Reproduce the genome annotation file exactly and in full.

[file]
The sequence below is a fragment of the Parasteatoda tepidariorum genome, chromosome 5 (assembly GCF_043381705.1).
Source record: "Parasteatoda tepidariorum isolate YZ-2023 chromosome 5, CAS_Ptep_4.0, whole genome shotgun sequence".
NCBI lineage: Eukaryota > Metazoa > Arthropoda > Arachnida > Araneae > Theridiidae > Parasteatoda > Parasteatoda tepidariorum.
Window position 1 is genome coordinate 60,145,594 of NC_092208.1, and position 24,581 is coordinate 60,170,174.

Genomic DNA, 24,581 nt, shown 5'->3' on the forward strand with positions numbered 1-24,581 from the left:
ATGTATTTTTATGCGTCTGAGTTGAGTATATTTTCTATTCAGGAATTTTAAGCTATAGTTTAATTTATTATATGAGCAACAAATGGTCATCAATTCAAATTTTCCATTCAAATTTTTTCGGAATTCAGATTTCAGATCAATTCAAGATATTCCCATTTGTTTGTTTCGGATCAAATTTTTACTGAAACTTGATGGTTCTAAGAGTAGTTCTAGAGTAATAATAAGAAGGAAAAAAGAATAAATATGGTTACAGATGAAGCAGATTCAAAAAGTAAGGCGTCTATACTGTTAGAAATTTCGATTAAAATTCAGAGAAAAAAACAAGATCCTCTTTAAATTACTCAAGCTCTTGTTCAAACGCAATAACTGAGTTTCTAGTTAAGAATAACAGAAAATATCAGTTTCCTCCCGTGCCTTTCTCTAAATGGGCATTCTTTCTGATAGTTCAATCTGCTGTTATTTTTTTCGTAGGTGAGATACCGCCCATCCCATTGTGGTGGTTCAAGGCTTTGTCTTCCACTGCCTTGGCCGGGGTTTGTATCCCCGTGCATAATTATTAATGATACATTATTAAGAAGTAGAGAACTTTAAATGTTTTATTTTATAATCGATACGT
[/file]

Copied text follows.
The sequence below is a fragment of the Parasteatoda tepidariorum genome, chromosome 5 (assembly GCF_043381705.1).
Source record: "Parasteatoda tepidariorum isolate YZ-2023 chromosome 5, CAS_Ptep_4.0, whole genome shotgun sequence".
NCBI lineage: Eukaryota > Metazoa > Arthropoda > Arachnida > Araneae > Theridiidae > Parasteatoda > Parasteatoda tepidariorum.
Window position 1 is genome coordinate 60,145,594 of NC_092208.1, and position 24,581 is coordinate 60,170,174.

Genomic DNA, 24,581 nt, shown 5'->3' on the forward strand with positions numbered 1-24,581 from the left:
ATGTATTTTTATGCGTCTGAGTTGAGTATATTTTCTATTCAGGAATTTTAAGCTATAGTTTAATTTATTATATGAGCAACAAATGGTCATCAATTCAAATTTTCCATTCAAATTTTTTCGGAATTCAGATTTCAGATCAATTCAAGATATTCCCATTTGTTTGTTTCGGATCAAATTTTTACTGAAACTTGATGGTTCTAAGAGTAGTTCTAGAGTAATAATAAGAAGGAAAAAAGAATAAATATGGTTACAGATGAAGCAGATTCAAAAAGTAAGGCGTCTATACTGTTAGAAATTTCGATTAAAATTCAGAGAAAAAAACAAGATCCTCTTTAAATTACTCAAGCTCTTGTTCAAACGCAATAACTGAGTTTCTAGTTAAGAATAACAGAAAATATCAGTTTCCTCCCGTGCCTTTCTCTAAATGGGCATTCTTTCTGATAGTTCAATCTGCTGTTATTTTTTTCGTAGGTGAGATACCGCCCATCCCATTGTGGTGGTTCAAGGCTTTGTCTTCCACTGCCTTGGCCGGGGTTTGTATCCCCGTGCATAATTATTAATGATACATTATTAAGAAGTAGAGAACTTTAAATGTTTTATTTTATAATCGATACGT